or things “of the same kind” or class with those specially named in the
preceding words.

Rule of ejusdem generis merely a tool of statutory construction resorted


to when legislative intent is uncertain.

EXPRESS MENTION AND IMPLIED EXCLUSION

It is a general rule of statutory construction that the express mention of


one person, thing, or consequence is tantamount to an express exclusion
of all others. “Expressio unius est exclusio alterius”.

Except:
• When there is manifest of injustice
• When there is no reason for exception.

ASSOCIATED WORDS (NOSCITUR SOCIIS)

Where a particular word is equally susceptible of various meanings, its


correct construction may be made specific by considering the company of
terms in which it is found or with which it is associated.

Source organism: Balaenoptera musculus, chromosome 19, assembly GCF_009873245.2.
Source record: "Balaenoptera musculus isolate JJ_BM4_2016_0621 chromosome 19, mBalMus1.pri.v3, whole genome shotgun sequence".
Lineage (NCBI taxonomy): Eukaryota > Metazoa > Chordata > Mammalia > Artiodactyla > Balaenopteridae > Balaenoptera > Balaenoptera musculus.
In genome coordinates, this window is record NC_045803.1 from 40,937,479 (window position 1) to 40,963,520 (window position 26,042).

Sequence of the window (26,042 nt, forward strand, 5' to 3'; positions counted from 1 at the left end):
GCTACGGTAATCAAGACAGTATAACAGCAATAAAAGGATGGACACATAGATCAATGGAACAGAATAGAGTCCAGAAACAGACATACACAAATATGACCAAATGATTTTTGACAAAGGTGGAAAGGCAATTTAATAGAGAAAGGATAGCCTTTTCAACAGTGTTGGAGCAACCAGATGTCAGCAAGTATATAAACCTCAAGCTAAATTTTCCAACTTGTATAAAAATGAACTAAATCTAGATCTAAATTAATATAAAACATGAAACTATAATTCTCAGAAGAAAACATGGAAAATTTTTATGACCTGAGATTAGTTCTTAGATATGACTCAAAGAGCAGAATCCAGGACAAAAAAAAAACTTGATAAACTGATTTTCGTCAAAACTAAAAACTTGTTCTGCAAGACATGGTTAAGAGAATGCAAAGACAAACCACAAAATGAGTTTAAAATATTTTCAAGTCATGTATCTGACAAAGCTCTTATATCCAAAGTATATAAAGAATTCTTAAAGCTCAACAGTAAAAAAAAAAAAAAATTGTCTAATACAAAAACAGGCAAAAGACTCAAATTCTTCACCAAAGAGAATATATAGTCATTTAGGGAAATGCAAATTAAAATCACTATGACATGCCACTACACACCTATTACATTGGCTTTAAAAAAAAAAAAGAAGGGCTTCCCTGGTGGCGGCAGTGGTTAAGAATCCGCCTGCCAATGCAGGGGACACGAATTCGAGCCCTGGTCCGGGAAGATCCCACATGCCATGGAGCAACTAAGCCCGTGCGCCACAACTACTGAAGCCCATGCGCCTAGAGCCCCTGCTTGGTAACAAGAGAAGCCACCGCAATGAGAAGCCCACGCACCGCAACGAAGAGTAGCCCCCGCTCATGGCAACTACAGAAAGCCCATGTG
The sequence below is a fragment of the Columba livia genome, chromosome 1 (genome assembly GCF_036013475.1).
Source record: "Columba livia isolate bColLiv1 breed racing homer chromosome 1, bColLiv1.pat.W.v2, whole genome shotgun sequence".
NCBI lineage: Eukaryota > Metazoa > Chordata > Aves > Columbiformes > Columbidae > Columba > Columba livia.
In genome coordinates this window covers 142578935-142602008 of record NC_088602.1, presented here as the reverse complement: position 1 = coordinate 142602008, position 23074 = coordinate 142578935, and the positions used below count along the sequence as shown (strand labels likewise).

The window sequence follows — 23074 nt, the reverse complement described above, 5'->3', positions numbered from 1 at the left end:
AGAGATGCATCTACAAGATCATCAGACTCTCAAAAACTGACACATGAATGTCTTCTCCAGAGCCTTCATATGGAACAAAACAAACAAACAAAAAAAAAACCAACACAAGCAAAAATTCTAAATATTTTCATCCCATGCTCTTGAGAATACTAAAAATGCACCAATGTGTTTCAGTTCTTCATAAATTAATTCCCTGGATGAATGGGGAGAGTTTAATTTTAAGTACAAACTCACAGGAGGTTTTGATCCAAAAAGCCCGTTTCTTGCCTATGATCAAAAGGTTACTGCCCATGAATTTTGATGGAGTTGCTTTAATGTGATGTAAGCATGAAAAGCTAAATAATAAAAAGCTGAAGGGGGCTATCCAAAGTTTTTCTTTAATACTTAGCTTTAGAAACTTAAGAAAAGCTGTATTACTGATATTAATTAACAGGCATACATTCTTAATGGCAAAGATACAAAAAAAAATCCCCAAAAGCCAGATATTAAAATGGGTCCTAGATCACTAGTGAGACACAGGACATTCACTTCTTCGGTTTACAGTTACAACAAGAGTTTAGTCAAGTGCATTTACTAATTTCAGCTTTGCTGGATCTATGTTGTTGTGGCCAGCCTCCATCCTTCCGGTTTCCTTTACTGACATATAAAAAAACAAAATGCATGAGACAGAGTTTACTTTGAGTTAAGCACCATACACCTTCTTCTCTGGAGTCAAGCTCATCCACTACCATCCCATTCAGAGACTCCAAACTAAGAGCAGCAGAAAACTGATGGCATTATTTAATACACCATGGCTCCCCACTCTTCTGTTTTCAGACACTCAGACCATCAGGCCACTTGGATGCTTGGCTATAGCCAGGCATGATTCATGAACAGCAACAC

USE OF NEGATIVE WORDS

Negative words and phrases regarded as mandatory while those


affirmative are mere directory.

The word “shall” emphasizes mandatory character and means


imperative, operating to impose a duty which may be enforced.

THE USE OF THE WORD “MAY” AND “SHALL” IN THE


STATUTE

Use of the word “may” in the statute generally connotes a permissible


thing, and operates to confer discretion while the word “shall” is
imperative, operating to impose a duty which may be enforced.

The term “shall” may be either as mandatory or directory depending


upon a consideration of the entire provision in which it is found, its
object and consequences that would follow from construing it one way or
the other.

USE OF THE WORD “MUST”

The word “must” in a statute like “shall” is not always imperative and
may be consistent with an exercise discretion.

THE USE OF THE TERM “AND” AND THE WORD “OR”

“And” means conjunction connecting words or phrases expressing the


idea that the latter is to be added or taken along with the first.